It was just a few years ago, that this exchange happened:
Neighborhood boy knocks on our door to ask the girls to play. The girls head out to talk to him, I’m just on the other side of the door listening.
Boy: You guys want to play?
Girls: No, we are going to hang out here today, just us girls.
Boy: “I’m going to tell your mom that you are being mean to me, and get you in trouble, unless you play with me.”
At that point, I had to have a “no means no” conversation with a 9yo boy.
No. Is a complete sentence.
No. Is an acceptable answer.
The foundation of what led to the current ” #MeToo ” movement flowing through social media begins when girls feel as if they have no voice, no power, no choice. When they feel threatened to comply. Manipulated to comply. Coerced to comply. When others feel they can wield words and actions against them, without any repercussion.
The more people who are willing to share their #MeToo, the more we realize how widespread this is. But there are those who can’t post their “Me Too” story because their safety is priority, because they are still healing, because for whatever reason they can’t. They are still brave and strong, and survivors.
For those of us who say “Me Too” , we are not just speaking it for ourselves… but for those who can’t speak up yet.
I’ve shared some of my “Me Too” on Twitter. It wasn’t easy. And as I addressed the first, another came to mind, then another, then another. Oddly enough no matter how many situations and groups of people I have removed myself from, it still happens. For every one I shared, there were probably 2 more that I just couldn’t bring myself to bit “submit”.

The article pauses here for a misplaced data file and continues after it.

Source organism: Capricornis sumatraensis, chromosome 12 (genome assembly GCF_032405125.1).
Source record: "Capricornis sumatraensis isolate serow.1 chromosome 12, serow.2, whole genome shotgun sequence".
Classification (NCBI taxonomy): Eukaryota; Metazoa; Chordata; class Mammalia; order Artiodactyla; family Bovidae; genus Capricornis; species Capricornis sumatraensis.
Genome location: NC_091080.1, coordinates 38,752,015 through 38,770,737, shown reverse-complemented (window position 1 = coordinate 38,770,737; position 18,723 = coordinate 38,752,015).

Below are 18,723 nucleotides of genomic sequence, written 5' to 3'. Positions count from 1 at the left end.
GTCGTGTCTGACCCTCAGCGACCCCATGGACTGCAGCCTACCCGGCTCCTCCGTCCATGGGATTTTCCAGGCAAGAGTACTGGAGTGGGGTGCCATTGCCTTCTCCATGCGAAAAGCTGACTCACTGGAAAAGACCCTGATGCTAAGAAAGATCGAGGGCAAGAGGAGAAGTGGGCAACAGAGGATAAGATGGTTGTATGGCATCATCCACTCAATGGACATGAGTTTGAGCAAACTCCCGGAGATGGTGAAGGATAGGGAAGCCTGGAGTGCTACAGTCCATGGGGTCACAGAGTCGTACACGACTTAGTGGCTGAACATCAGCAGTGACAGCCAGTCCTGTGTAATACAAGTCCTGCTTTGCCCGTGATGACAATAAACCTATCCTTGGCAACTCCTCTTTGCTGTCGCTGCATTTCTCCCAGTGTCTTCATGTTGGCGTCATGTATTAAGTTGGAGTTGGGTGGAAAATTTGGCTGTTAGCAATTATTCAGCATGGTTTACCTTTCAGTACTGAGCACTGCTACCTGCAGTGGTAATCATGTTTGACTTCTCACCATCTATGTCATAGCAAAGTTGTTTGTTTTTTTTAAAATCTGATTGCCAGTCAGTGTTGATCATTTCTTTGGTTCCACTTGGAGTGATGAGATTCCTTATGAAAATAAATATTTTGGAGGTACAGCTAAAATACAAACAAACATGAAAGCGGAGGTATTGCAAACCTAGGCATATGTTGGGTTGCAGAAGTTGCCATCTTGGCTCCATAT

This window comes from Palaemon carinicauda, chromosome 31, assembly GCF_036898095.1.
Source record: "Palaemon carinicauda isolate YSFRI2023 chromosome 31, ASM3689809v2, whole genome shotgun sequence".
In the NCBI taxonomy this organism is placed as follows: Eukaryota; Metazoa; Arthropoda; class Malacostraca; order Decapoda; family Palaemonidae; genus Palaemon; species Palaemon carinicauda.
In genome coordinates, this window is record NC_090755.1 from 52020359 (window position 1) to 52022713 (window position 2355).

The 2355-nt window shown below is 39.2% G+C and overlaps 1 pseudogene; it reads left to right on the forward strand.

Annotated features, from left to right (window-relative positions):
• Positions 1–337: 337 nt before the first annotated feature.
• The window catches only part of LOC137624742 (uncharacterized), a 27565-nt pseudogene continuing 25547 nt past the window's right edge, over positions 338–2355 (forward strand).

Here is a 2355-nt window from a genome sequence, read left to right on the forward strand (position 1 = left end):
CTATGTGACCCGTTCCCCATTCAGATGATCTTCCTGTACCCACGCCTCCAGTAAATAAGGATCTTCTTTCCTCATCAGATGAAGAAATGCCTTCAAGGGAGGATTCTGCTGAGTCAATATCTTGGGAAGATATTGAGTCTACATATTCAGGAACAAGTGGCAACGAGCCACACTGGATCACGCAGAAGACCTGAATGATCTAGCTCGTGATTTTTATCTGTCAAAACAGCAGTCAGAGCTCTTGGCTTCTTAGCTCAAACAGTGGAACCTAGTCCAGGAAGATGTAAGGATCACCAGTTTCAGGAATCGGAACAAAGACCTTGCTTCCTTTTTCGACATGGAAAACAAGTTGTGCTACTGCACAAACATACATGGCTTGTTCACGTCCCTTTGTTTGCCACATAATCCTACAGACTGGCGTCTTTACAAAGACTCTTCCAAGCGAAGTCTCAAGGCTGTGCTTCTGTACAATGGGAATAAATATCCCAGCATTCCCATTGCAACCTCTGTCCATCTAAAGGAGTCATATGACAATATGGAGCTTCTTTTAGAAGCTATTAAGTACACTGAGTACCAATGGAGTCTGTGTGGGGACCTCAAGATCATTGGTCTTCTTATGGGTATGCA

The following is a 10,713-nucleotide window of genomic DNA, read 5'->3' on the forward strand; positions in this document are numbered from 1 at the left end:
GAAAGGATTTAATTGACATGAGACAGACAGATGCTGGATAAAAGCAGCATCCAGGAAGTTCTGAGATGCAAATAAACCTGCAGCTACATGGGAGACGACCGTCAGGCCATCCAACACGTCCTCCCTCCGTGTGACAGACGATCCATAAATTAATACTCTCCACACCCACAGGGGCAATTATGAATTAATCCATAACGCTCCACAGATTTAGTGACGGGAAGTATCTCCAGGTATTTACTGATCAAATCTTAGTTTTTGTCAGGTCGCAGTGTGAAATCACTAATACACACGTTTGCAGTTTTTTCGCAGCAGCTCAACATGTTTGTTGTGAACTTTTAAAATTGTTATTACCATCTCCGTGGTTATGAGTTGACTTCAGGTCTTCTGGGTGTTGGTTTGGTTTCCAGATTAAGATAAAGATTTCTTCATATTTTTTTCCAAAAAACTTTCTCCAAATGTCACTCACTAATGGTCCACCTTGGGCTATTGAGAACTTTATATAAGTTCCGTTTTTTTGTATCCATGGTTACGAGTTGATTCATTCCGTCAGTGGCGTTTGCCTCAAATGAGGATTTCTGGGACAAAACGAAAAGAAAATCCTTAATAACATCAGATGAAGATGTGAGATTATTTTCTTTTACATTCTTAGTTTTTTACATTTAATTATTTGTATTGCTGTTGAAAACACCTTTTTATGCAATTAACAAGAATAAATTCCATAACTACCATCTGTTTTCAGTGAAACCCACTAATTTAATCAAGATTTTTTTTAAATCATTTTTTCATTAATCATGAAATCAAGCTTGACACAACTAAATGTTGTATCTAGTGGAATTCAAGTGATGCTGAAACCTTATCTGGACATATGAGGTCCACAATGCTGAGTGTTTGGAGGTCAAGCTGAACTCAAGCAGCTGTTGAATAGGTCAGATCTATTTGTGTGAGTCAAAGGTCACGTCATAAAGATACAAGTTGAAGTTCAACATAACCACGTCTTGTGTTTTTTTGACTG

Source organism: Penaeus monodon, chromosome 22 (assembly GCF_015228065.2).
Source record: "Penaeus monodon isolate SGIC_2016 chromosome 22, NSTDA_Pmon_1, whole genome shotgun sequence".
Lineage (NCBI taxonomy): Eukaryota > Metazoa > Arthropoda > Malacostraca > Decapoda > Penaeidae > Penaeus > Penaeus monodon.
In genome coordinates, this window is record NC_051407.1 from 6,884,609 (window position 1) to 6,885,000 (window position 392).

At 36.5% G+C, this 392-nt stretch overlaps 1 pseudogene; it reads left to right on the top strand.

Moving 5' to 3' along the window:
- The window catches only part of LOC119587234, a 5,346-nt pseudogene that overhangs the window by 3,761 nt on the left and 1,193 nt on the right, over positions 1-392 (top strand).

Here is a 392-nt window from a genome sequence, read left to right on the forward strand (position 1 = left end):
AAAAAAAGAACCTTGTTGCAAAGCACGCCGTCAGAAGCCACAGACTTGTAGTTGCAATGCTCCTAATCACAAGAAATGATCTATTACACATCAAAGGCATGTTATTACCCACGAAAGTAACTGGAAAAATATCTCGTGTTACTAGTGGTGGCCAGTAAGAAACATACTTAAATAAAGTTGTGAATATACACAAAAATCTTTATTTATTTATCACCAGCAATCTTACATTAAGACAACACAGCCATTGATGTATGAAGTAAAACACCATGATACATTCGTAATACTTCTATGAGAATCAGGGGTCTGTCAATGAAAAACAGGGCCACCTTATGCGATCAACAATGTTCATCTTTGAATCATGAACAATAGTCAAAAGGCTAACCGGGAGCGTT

Lord, that we would bring up our daughters with voices of strength, conviction, and resolve. That we would bring up our sons with compassion, mercy, and seeing women with such value that they would never mar her with words or actions.
A few days ago an image rolled through my Facebook memories, in essence it was a screen shot of a conversation that stated:
There should be some sort of unwritten code among women, that if a guy is making you feel uncomfortable that you can approach a group of women and whisper that a creepy guy is bugging you, and ask if they mind you pretending like you belong to their group.
1. No matter what ladies, if you are near me, there is always an empty seat with your name on it. We’ll laugh and pretend we’ve been besties since the womb. If you need a ride out of that place, I’ll make room.
2. We shouldn’t need such a rule.